Objective: To determine the cost of treating small cell lung cancer (SCLC) and to assess quality-adjusted survival in these patients. Design: Retrospective analysis. Setting: Westmead Hospital, a tertiary referral institution. Patients: Consecutive sample of 31 patients with histologically proved SCLC, treated between January 1987 and December 1987. Main outcome measures: The cost of investigation, hospitalisation, chemotherapy, radiotherapy and follow-up of patients overall and for those with limited and extensive disease respectively. Quality-adjusted survival was based on a Q-TWiST analysis. Results: The median overall cost per patient was $14 413 (range, $1188-$39 598) for all patients and for limited disease and extensive disease was $18 234 (range, $1914-$39 598) and $13 177 (range, $1188-$32 798) respectively. The two major costs were hospitalisation (42%) and chemotherapy (18%). Radiotherapy accounted for 11% of all costs. The Q-TWiST analysis suggests that for patients with limited disease, quality-adjusted survival is similar to absolute survival. Conclusions: The treatment of SCLC at our institution was expensive but the cost may be reduced by reduction in the duration of hospitalisation, the use of less expensive combination drug regimens, or the use of 'true' outpatient chemotherapy. Despite intensive therapy, patients with limited disease maintained a reasonable quality of life.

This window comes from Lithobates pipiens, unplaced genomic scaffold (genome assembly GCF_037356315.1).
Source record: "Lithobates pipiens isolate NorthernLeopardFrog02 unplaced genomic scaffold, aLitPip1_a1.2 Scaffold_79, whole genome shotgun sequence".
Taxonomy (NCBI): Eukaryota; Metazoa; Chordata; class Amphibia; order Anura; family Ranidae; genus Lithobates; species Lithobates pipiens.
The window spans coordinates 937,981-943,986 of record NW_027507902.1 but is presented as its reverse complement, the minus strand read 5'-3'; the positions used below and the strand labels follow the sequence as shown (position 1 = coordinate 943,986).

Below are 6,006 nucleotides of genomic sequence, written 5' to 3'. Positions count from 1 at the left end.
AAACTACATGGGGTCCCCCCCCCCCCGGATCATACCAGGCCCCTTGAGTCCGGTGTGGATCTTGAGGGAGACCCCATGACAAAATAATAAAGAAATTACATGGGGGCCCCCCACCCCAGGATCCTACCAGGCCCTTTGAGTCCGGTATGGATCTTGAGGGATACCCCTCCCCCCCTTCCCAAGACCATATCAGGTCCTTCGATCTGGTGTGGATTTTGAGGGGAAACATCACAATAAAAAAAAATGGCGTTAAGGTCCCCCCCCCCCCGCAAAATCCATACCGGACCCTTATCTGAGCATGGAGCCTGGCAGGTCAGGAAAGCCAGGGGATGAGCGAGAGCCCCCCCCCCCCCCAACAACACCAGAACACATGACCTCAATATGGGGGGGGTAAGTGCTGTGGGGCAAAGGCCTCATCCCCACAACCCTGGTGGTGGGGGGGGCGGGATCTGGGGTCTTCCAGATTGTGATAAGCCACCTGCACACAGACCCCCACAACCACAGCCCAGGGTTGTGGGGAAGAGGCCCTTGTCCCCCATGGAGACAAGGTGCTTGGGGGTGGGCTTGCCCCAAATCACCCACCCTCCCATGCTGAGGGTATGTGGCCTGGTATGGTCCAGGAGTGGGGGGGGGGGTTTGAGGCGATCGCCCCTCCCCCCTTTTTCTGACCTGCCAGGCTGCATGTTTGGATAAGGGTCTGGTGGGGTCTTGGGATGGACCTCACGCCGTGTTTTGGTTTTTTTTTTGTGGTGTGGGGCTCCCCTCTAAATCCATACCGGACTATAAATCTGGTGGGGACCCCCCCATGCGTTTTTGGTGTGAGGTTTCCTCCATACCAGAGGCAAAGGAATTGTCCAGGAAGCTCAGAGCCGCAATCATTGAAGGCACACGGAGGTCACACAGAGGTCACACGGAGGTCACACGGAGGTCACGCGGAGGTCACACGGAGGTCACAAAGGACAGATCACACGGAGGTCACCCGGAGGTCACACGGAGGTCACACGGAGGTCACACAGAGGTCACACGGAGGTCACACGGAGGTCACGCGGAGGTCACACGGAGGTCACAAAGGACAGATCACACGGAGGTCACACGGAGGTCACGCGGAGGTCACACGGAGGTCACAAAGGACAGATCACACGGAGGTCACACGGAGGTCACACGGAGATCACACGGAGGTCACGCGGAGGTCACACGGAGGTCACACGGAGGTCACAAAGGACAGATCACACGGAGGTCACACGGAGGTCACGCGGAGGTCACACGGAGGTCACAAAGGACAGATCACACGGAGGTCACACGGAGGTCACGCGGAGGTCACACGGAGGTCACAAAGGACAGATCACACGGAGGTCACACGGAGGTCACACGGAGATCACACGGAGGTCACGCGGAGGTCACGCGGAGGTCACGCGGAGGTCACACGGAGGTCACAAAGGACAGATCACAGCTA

|Number of pages||6|
|Journal||Medical Journal of Australia|
|Publication status||Published - 1992|